Who We Are, Who We Want to Be

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In the aftermath of the Charlottesville tragedy, amid the outrage and grief and disbelief, I had to re-learn a painful lesson for a white American.

Most of the people I follow on Twitter are African-American journalists, politicians and activitists: Charles Blow, Bree Newsome, Ta-Nehisi Coates, Vann R. Newkirk II, Jamelle Bouie.

Ms. Newsome, the woman who climbed the flagpole in front of the South Carolina statehouse and took down the flag, put what the others were saying in one form or another most succinctly.

As white Americans cried, “This is not who we are!”, in fact, this is exactly who you are and have been and all black people know it, she said.

I know it too; I’ve been writing about it for some time now, but it hasn’t stayed at the forefront of my attention. White America is a racist society and has been since the first white European stepped foot on this continent and had the arrogance to claim it as a white man’s (and I do mean man’s, not human’s) paradise.

To make that paradise, however, meant neutralizing one way or another the indigenous peoples. Usually by slaughter, often by treaties that were never meant to be kept and to this day are not honored.

Then came the importation of Africans to actually do the work of building an economy. Next came the battles to seize land from the indigenous Mexicans, Polynesians and Inuits and Aleuts.

In every era, white “Americans” have taken something away from someone else, right up to the present time. Now, it’s not only enough to take something away, but white American society wants to bar others from coming in, based solely on religion. And even the liberal arguments in favor of immigrants more often than not points out their economic worth rather than their worth as human beings.

What happened in Charlottesville is not new to its black citizenry; Mr. Newkirk’s most recent article in The Atlantic spells it out briefly and powerfully.

We cannot say, “This is not who we are!” We can, and must, say, “This is not who we want to be,” but only if we’re willing to follow up words with action. Mr. Newkirk quotes Charlottesville-Albemarle NAACP President Emeritus M. Rick Turner: “People want to have a conversation . . . But see we’ve had conservations, ever since the Civil War, every time something happens. That’s why nothing ever gets done beyond that, because the courage stops right there.”

I could say that the counter-protestors in Boston and other cities this weekend prove this thesis wrong. But we have not heard the last from the white supremacists. Do we, who consider ourselves non-racist, have the courage to go beyond the conversations?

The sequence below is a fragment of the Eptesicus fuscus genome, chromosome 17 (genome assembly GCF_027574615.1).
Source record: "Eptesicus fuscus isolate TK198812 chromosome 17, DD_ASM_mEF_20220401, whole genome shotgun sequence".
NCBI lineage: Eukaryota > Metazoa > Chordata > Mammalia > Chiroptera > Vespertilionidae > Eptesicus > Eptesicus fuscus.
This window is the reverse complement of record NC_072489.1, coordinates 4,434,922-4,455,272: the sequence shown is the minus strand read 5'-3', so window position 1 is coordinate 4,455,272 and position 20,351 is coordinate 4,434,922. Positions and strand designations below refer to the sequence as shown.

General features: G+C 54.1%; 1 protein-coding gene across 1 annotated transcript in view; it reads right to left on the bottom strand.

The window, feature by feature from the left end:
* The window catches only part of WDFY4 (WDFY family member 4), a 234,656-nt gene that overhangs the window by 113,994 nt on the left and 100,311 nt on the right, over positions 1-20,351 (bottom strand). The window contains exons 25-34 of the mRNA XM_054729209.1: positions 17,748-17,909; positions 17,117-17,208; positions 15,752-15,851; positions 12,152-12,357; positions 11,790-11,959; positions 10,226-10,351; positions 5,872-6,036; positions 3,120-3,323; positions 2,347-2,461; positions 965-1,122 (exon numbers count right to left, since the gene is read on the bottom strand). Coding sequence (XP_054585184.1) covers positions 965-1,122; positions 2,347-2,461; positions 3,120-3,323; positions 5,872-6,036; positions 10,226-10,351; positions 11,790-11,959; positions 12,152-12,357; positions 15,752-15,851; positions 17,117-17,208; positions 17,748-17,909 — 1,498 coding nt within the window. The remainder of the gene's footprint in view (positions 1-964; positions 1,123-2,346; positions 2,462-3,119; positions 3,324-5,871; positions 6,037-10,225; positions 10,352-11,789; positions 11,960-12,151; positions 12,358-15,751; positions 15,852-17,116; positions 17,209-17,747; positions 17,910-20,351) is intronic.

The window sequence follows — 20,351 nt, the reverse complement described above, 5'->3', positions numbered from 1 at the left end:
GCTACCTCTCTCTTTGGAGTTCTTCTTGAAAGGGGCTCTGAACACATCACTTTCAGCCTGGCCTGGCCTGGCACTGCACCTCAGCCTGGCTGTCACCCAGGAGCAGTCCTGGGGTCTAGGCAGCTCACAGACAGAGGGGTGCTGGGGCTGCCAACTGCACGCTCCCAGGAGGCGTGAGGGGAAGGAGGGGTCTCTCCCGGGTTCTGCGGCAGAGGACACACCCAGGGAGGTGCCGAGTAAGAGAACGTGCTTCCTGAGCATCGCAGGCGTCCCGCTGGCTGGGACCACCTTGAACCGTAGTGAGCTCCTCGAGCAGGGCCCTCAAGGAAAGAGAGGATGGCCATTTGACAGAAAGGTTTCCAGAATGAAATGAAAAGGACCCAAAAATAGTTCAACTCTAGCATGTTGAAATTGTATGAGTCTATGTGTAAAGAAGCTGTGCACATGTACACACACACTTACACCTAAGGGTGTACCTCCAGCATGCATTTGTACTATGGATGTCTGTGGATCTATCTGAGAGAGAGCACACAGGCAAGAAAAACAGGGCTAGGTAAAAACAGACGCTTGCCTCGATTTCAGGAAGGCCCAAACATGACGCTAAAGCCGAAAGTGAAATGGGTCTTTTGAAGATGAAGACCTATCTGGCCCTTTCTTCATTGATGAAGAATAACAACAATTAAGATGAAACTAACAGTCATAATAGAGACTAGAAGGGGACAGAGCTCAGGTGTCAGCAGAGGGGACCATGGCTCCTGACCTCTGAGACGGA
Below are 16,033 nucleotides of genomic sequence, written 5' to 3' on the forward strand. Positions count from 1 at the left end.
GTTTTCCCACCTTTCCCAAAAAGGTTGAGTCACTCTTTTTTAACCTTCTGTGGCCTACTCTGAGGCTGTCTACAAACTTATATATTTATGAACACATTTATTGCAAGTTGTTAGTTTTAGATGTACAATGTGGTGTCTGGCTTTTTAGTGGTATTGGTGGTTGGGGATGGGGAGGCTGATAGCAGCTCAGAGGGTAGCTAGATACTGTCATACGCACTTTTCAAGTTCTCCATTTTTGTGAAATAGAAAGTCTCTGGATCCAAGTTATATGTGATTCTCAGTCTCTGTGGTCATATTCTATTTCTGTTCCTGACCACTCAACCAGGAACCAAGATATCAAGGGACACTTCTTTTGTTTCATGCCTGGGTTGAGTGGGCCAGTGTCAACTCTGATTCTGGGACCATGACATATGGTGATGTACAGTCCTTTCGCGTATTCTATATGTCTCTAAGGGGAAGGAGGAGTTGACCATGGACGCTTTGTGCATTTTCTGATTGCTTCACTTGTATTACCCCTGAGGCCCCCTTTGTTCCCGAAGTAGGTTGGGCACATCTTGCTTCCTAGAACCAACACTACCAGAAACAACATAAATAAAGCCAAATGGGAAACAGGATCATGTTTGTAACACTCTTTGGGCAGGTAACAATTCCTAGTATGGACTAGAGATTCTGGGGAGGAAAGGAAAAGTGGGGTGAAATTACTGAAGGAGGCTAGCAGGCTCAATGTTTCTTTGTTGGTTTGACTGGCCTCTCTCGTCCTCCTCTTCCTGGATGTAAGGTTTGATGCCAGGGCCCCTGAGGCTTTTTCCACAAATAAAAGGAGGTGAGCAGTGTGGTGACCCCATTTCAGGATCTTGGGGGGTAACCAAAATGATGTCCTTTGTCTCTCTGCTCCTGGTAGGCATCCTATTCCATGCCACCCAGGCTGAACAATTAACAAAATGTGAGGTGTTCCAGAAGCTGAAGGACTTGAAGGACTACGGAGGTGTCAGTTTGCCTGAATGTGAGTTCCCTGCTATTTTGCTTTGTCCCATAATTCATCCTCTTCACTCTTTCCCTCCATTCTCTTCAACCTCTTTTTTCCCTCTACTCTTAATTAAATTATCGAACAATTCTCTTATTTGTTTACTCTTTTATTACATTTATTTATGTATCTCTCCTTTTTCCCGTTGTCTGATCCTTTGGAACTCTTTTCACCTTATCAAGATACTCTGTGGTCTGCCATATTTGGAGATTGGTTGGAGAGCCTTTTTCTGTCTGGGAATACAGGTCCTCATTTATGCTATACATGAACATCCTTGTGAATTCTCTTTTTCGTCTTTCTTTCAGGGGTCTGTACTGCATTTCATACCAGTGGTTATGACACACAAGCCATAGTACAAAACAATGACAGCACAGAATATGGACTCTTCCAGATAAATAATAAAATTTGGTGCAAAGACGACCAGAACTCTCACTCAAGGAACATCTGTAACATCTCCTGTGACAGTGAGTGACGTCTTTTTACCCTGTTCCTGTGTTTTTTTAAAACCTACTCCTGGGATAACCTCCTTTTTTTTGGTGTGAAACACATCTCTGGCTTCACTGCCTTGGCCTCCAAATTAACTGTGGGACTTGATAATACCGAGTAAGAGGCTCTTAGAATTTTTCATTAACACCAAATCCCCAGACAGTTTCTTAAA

Heather Heyer did.

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Pray for Guam

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Of all the reasons to find Donald Trump despicable this week, his dismissal of Guam as a possible target for North Korea is the highest on my list.

Every time he opened his bellicose mouth, he implied that Guam and its 160,000 people are expendable.

As if there aren’t young children who may be being taught to duck and cover right now.

As if there aren’t teen-agers dreaming about their futures now.

As if there aren’t adults with a long bucket list.

As if there aren’t elders hoping for security and comfort in their old age.

But Guam has always been expendable to imperial powers, including the Church of Rome, Spain, Japan, and the US.

Despite the fact that the Chamorros settled there at least 4,000 years ago, Tana l’ManChamorro (Land of the Chamorros) has never been self-governing in the modern era. It has been used and abused for what it can offer foreign military strategists and economic strategists.

We can thank good old Teddy Roosevelt, the founder of American Imperialism, for the US takeover of Guam in 1898 after the Spanish-American War, about which he was so “bully”-ish. Fast forward to Pearl Harbor and the taking of Guam by Japan and Tana l’ManChamorro became a very hot zone until the US reclaimed it in 1944.

Despite Governor Eddie Baza Calvo’s public remarks that the colony is not worried about nuclear threats, there are real people on the island who are and who wonder why no one is considering what could happen to them.